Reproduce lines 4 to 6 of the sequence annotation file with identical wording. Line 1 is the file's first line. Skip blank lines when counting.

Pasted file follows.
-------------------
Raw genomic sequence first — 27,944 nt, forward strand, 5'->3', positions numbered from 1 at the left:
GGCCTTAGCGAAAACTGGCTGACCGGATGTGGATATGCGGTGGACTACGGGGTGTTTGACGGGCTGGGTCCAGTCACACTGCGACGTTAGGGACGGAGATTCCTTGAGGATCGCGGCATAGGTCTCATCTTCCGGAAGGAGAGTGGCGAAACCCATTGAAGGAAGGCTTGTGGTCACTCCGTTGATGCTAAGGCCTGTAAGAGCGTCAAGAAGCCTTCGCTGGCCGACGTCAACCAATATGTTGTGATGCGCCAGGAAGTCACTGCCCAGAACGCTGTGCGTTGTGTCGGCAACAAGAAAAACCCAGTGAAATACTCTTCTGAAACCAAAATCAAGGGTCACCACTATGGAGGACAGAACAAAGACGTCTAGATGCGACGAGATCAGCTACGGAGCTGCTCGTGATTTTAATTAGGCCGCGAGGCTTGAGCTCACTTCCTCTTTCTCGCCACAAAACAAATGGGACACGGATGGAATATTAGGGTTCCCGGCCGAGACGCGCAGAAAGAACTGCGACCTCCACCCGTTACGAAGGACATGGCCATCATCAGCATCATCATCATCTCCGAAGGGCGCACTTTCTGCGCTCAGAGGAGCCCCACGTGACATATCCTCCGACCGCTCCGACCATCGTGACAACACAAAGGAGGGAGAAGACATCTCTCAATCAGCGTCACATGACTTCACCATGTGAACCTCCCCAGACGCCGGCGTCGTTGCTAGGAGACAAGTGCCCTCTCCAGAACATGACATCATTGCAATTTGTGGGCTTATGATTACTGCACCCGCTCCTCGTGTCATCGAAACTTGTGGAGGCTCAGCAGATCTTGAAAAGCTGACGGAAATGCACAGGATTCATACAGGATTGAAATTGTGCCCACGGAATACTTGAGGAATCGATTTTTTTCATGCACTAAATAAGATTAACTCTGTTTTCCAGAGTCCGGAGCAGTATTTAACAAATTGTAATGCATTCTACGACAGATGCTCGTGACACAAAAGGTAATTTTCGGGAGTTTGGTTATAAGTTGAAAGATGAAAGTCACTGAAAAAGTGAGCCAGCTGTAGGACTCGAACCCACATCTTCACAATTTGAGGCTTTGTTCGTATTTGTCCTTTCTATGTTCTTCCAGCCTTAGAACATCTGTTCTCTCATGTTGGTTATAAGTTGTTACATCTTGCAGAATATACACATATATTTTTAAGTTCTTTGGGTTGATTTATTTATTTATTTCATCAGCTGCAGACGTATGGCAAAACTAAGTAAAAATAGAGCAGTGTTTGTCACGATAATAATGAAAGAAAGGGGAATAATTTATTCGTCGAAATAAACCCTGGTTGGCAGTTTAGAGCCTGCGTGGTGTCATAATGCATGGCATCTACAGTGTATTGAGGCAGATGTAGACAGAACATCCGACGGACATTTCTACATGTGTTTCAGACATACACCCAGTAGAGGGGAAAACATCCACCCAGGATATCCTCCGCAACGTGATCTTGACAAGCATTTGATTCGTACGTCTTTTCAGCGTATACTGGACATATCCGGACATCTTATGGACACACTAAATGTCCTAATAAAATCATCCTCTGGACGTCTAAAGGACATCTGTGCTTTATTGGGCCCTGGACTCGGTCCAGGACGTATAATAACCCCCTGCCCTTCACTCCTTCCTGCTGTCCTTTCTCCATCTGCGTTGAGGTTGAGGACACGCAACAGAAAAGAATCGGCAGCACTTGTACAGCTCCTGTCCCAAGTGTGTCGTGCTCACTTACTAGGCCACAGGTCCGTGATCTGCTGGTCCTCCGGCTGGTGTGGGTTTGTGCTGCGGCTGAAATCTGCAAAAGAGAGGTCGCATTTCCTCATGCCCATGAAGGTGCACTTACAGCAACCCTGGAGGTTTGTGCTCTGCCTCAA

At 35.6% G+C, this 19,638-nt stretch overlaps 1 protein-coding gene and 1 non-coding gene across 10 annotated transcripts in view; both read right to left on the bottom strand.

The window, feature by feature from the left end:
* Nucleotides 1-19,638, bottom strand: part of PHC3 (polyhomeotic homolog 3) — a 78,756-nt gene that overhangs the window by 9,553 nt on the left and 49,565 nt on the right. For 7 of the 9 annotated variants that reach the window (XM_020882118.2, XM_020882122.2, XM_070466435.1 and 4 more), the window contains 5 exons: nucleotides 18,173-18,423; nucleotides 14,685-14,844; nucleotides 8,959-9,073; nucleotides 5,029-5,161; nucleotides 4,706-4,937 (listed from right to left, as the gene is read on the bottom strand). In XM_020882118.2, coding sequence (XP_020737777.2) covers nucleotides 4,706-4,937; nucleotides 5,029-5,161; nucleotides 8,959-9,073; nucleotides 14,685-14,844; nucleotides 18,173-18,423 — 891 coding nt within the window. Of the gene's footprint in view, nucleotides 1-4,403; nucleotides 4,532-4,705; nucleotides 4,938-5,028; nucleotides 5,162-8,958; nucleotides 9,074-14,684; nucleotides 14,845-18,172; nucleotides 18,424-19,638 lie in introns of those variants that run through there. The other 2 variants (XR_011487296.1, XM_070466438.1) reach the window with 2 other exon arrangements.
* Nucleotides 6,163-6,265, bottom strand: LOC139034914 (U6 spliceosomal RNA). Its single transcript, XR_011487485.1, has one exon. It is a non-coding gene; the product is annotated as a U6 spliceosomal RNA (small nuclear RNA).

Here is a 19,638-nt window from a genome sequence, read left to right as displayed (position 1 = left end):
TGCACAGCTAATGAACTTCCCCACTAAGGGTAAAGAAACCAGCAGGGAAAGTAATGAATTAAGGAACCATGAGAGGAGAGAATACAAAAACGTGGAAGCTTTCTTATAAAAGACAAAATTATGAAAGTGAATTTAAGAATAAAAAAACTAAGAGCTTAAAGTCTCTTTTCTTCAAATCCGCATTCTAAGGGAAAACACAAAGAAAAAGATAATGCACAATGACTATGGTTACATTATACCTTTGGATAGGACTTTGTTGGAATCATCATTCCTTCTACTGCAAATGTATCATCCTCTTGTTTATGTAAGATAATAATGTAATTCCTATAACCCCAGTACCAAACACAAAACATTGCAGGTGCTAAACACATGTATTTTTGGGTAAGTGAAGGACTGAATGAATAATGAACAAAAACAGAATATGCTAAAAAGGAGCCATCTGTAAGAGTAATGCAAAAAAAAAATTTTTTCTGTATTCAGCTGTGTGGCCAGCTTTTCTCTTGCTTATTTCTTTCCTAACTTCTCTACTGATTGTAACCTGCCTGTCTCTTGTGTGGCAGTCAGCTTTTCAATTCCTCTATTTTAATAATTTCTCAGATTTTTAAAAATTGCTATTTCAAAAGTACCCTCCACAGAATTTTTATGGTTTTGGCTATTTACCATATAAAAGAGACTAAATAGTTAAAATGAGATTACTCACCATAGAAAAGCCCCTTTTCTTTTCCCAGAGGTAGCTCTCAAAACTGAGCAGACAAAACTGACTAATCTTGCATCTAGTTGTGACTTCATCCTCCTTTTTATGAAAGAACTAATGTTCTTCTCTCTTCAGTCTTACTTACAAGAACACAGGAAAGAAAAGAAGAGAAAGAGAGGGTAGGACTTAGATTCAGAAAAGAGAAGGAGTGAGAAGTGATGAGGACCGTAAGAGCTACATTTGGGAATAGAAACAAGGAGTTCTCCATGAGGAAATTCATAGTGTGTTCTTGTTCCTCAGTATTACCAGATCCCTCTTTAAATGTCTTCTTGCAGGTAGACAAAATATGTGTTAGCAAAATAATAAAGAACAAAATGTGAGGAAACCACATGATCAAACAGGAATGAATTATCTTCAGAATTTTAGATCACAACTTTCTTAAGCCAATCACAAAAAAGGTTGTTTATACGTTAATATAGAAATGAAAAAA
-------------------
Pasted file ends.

The window, feature by feature from the left end:
* Nucleotides 1-19,638, bottom strand: part of PHC3 (polyhomeotic homolog 3) — a 78,756-nt gene that overhangs the window by 9,553 nt on the left and 49,565 nt on the right. For 7 of the 9 annotated variants that reach the window (XM_020882118.2, XM_020882122.2, XM_070466435.1 and 4 more), the window contains 5 exons: nucleotides 18,173-18,423; nucleotides 14,685-14,844; nucleotides 8,959-9,073; nucleotides 5,029-5,161; nucleotides 4,706-4,937 (listed from right to left, as the gene is read on the bottom strand). In XM_020882118.2, coding sequence (XP_020737777.2) covers nucleotides 4,706-4,937; nucleotides 5,029-5,161; nucleotides 8,959-9,073; nucleotides 14,685-14,844; nucleotides 18,173-18,423 — 891 coding nt within the window. Of the gene's footprint in view, nucleotides 1-4,403; nucleotides 4,532-4,705; nucleotides 4,938-5,028; nucleotides 5,162-8,958; nucleotides 9,074-14,684; nucleotides 14,845-18,172; nucleotides 18,424-19,638 lie in introns of those variants that run through there. The other 2 variants (XR_011487296.1, XM_070466438.1) reach the window with 2 other exon arrangements.
* Nucleotides 6,163-6,265, bottom strand: LOC139034914 (U6 spliceosomal RNA). Its single transcript, XR_011487485.1, has one exon. It is a non-coding gene; the product is annotated as a U6 spliceosomal RNA (small nuclear RNA).